Facebook Advertising Is Where It's at, Which Is Why I Spent $3 Million on It Here are three lucrative lessons learned from my large but wise investment in Facebook ads.

By Kyle Taylor

Opinions expressed by Entrepreneur contributors are their own.

Stephen Lam/AFP

The advertising side of Facebook tends to get a bad rap. Small business owners often complain that the user interface constantly changes, or that it's increasingly difficult and expensive to reach fans. But when you get down to it, Facebook ads do work -- only if you follow certain best practices for reaching your target audience. In my experience, they're cheaper and more effective than most other forms of advertising, including the popular Adwords.

Over the last year, I've spent $3 million on Facebook ads to grow my company's blog, the Penny Hoarder. Sounds like a lot, right? But reinvesting in your business is the best way to grow, and I've found Facebook ads to be an effective way of doing just that.

Related: Dominate Facebook With This $5 Marketing Strategy

It's also been a great opportunity to test different strategies and ideas and learn what works on the platform. Here are some of my biggest takeaways from spending big on Facebook ads over the last year.

Lesson #1: Focus on sending traffic to your site, not on growing your Facebook page.

While aiming to add fans to your Facebook page is a popular approach -- because it looks good to have thousands of fans -- it's not the most effective, especially for content sites like mine that profit from traffic. This has become even more apparent over the last year, as Facebook has decreased organic reach for pages to encourage businesses to spend more on advertising, because such a small percentage of your fans see organic updates -- the ones you don't pay for.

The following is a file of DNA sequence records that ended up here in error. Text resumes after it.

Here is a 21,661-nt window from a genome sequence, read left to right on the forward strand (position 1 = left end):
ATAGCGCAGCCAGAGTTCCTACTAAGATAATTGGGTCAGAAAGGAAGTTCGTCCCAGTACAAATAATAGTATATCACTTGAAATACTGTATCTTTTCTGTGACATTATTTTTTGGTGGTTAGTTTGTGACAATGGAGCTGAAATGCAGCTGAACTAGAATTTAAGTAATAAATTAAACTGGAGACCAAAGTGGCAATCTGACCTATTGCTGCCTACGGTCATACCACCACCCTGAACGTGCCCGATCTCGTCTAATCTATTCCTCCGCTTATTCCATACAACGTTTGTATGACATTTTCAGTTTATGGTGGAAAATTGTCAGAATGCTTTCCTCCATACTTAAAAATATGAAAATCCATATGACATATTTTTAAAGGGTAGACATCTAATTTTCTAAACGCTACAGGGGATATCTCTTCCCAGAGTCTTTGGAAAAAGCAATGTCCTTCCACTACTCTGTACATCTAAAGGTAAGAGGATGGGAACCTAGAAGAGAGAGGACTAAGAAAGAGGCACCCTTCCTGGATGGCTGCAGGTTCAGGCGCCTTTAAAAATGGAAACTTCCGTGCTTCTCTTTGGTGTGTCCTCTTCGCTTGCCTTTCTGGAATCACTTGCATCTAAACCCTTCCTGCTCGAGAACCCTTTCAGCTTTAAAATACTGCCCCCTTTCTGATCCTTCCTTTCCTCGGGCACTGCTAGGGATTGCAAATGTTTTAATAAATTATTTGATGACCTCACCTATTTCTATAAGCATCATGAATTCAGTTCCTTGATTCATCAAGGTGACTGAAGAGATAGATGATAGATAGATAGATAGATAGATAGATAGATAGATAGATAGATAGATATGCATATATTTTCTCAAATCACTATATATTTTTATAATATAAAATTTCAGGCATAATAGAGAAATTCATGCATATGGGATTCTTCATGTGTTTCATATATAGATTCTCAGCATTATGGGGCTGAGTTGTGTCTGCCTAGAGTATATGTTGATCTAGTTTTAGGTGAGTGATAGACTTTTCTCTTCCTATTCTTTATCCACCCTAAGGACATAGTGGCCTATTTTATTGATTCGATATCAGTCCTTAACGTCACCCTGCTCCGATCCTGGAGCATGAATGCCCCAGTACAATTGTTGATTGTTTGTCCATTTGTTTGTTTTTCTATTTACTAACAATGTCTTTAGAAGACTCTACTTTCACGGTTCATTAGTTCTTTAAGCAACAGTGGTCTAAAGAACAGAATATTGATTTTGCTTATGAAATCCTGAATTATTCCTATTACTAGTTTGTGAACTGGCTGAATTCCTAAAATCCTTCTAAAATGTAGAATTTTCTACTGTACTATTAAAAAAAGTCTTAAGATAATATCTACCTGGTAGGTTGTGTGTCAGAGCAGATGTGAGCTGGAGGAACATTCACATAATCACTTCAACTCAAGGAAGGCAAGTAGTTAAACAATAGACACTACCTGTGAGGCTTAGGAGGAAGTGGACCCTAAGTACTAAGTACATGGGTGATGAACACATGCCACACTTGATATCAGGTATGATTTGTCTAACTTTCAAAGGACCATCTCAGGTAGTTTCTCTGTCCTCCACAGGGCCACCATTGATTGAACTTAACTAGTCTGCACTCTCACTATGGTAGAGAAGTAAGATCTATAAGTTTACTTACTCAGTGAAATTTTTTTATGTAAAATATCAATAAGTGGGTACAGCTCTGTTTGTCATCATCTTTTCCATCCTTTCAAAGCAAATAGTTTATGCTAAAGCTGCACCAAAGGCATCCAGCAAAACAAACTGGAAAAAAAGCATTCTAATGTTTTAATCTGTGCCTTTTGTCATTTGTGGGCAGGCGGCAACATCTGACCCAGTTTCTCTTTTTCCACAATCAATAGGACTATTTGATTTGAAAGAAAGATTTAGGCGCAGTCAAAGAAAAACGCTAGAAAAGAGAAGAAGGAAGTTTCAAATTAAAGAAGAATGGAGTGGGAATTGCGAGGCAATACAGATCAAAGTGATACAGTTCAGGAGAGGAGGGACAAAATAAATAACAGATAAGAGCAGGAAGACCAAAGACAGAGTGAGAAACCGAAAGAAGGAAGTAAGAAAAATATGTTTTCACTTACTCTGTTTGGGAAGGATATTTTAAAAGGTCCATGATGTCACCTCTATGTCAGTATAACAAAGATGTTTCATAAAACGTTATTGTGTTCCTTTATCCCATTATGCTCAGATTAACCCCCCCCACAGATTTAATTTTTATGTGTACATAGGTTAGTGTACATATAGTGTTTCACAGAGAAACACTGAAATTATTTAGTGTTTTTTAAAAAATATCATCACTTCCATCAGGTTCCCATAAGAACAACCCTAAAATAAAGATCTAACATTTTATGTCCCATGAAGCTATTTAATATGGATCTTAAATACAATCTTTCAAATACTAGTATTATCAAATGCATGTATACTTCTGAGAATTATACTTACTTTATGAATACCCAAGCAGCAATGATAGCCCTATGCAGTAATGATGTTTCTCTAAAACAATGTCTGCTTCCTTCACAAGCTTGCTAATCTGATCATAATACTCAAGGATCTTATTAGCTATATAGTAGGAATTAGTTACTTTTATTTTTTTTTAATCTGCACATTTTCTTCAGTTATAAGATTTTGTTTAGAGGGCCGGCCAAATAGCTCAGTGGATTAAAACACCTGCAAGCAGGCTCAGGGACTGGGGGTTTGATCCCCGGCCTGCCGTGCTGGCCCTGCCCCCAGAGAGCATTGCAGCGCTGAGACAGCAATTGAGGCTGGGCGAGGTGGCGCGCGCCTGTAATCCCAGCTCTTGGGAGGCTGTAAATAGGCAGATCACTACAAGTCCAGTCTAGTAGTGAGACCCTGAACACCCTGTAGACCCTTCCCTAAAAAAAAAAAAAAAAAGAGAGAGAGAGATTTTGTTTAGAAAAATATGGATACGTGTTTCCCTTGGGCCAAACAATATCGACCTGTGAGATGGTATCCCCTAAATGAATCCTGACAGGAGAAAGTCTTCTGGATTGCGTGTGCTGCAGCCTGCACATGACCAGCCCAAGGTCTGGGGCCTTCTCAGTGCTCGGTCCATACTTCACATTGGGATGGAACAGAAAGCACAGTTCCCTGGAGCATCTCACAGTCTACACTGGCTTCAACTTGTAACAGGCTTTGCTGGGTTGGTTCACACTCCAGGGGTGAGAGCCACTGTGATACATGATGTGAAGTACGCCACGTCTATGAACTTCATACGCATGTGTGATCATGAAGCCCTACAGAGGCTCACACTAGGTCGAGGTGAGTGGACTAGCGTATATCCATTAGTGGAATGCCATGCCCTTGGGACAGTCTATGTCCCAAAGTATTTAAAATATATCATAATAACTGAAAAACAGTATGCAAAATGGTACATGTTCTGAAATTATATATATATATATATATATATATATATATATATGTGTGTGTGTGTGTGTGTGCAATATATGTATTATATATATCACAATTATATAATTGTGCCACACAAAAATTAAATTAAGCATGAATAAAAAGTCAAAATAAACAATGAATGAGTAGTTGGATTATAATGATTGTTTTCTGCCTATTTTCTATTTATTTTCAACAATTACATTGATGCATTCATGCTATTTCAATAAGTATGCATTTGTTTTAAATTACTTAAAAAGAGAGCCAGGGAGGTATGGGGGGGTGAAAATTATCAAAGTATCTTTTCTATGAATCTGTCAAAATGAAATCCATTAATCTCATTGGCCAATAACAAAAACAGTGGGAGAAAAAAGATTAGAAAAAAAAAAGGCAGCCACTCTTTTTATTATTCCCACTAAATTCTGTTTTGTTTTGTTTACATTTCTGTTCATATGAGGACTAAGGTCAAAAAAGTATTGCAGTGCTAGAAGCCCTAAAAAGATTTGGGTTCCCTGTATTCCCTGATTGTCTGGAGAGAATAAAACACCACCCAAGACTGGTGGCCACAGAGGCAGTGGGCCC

Instead, use boosted posts to send traffic to your website. As a bonus, taking this approach will also help your Facebook page grow, because you'll get likes along the way. Promoting posts with the goal of landing page views helped me hit 1.4 million fans this year. Focusing on page growth, however, doesn't have the corresponding bonus of bringing in immediate website traffic.

When I use boosted posts to send traffic back to my site, I have two main goals:

1. Convince users to take an action that covers the cost of their click. I monetize primarily through advertising.

2. Retain them as readers, so I can easily reach them again in the future. One way to accomplish this is by collecting emails, which I do through a pop-up. It might sound counterintuitive to focus on retaining readers rather than further monetizing their visits, but it helps me grow our reader base, so I can reach even more people down the road.

Lesson #2: The best return on investment (ROI) comes from boosting posts.

For a new advertiser, it can be tough to determine which type of ad to run. Facebook offers 10 different objectives, including boost your posts, promote your page, send people to your site and increase conversions.

I already discussed why you shouldn't pay to promote your page, but what about the other options? First off, note that each ad type's audience will differ, because Facebook targets the people most likely to complete the objective you choose.

The ads themselves are different, too. When you opt to send people to your site, you create an ad from scratch -- often that links to a landing page where you collect email addresses. When you boost a post, you put money behind an already-published update on your Facebook page to help it reach more people.

Though most experts recommend ads that link to a landing page, I've had better success boosting my posts.